Yesterday afternoon my wife and I visited Cinemateket in Copenhagen to watch “Being a Human Person”, a portrait of Roy Andersson (made by F. Scott, 2020, 90 mins.). We have been fans of the Swedish auteur (here the French word fits perfectly) since his short films came out, especially “World of Glory” (in Danish “Dejlig er Jorden”), a stylistical prologue one can say to the four feature films, scenes that do not necessarily “continue”, scenes of fantastic precision, with locations built up in his studio in Stockholm, Studio 24, the building where Andersson lives and works with his dedicated staff. The film takes the viewer to the studio, there are clips from his films, conversations with the master himself and his colleagues, shot during the time where Andersson is finishing his “About Endlessness” – with many delays due to the director’s health that is heavlly influenced by his alcoholism. He is going to a rehab but leaves after 10 days. Money is running out but the film is finished and he wins (again) the main award in Venice.

It is a very honest film in that respect and you feel priviliged to have been invited inside to see the studio and meet the people. Andersson is as vulnerable as many of his protagonists, he is nervous, he is generous and he keeps coming back to the importance of art, the importance of making films that interprets what it means to be a human being. You can’t help admire and love this man!

I remember that Roy Andersson gave me a book that he published and edited with texts, photos, reproductions of painting. All growing out of his humanistic approach to the world and its inhabitants. The idea was that all school children in Stockholm should be given a copy of it, I don’t know if it ever happened.

The films of Roy Andersson are timeless poetic reflections. You laugh and cry. And are stunned by the artistic creations of every scene, in the film portrait you see how they are set up.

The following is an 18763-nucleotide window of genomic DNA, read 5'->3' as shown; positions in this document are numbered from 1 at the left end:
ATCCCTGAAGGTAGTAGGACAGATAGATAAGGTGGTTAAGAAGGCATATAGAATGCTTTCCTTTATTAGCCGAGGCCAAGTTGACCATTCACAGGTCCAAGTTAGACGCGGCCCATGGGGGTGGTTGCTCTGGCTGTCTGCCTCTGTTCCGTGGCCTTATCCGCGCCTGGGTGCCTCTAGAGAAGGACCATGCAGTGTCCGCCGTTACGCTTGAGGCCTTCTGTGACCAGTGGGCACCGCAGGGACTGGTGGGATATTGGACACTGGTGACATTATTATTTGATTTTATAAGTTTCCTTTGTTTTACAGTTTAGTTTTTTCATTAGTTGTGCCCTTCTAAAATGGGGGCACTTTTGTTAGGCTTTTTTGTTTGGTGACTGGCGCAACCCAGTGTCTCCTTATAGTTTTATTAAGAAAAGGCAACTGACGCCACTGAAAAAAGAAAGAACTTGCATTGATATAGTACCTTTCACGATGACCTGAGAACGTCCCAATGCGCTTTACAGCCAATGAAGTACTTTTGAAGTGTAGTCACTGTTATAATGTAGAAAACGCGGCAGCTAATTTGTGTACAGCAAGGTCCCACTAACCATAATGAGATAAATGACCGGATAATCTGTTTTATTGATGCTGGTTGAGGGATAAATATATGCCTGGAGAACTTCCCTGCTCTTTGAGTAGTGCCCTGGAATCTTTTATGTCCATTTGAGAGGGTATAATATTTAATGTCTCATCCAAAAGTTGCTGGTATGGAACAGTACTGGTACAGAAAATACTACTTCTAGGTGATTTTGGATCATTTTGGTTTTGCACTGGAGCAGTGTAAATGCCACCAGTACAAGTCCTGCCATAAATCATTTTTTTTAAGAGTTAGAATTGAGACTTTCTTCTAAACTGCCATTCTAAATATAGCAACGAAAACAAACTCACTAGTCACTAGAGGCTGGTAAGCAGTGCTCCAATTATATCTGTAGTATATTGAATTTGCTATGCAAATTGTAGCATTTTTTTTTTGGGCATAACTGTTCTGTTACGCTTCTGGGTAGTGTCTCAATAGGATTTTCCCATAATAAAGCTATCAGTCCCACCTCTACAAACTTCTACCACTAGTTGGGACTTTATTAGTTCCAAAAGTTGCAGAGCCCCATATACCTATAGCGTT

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Tue Steen Müller
Tue Steen Müller

Müller, Tue Steen
Documentary Consultant and Critic, DENMARK

Worked with documentary films for more than 20 years at the Danish Film Board, as press officer, festival representative and film consultant/commissioner. Co-founder of Balticum Film and TV Festival, Filmkontakt Nord, Documentary of the EU and EDN (European Documentary Network).
Awards: 2004 the Danish Roos Prize for his contribution to the Danish and European documentary culture. 2006 an award for promoting Portuguese documentaries. 2014 he received the EDN Award “for an outstanding contribution to the development of the European documentary culture”. 2016 The Cross of the Knight of the Order for Merits to Lithuania. 2019 a Big Stamp at the 15th edition of ZagrebDox. 2021 receipt of the highest state decoration, Order of the Three Stars, Fourth Class, for the significant contribution to the development and promotion of Latvian documentary cinema outside Latvia. In 2022 he received an honorary award at DocsBarcelona’s 25th edition having served as organizer and programmer since the start of the festival.
From 1996 until 2005 he was the first director of EDN (European Documentary Network). From 2006 a freelance consultant and teacher in workshops like Ex Oriente, DocsBarcelona, Archidoc, Documentary Campus, Storydoc, Baltic Sea Forum, Black Sea DocStories, Caucadoc, CinéDOC Tbilisi, Docudays Kiev, Dealing With the Past Sarajevo FF as well as programme consultant for the festivals Magnificent7 in Belgrade, DOCSBarcelona, Verzio Budapest, Message2Man in St. Petersburg and DOKLeipzig. Teaches at the Zelig Documentary School in Bolzano Italy.

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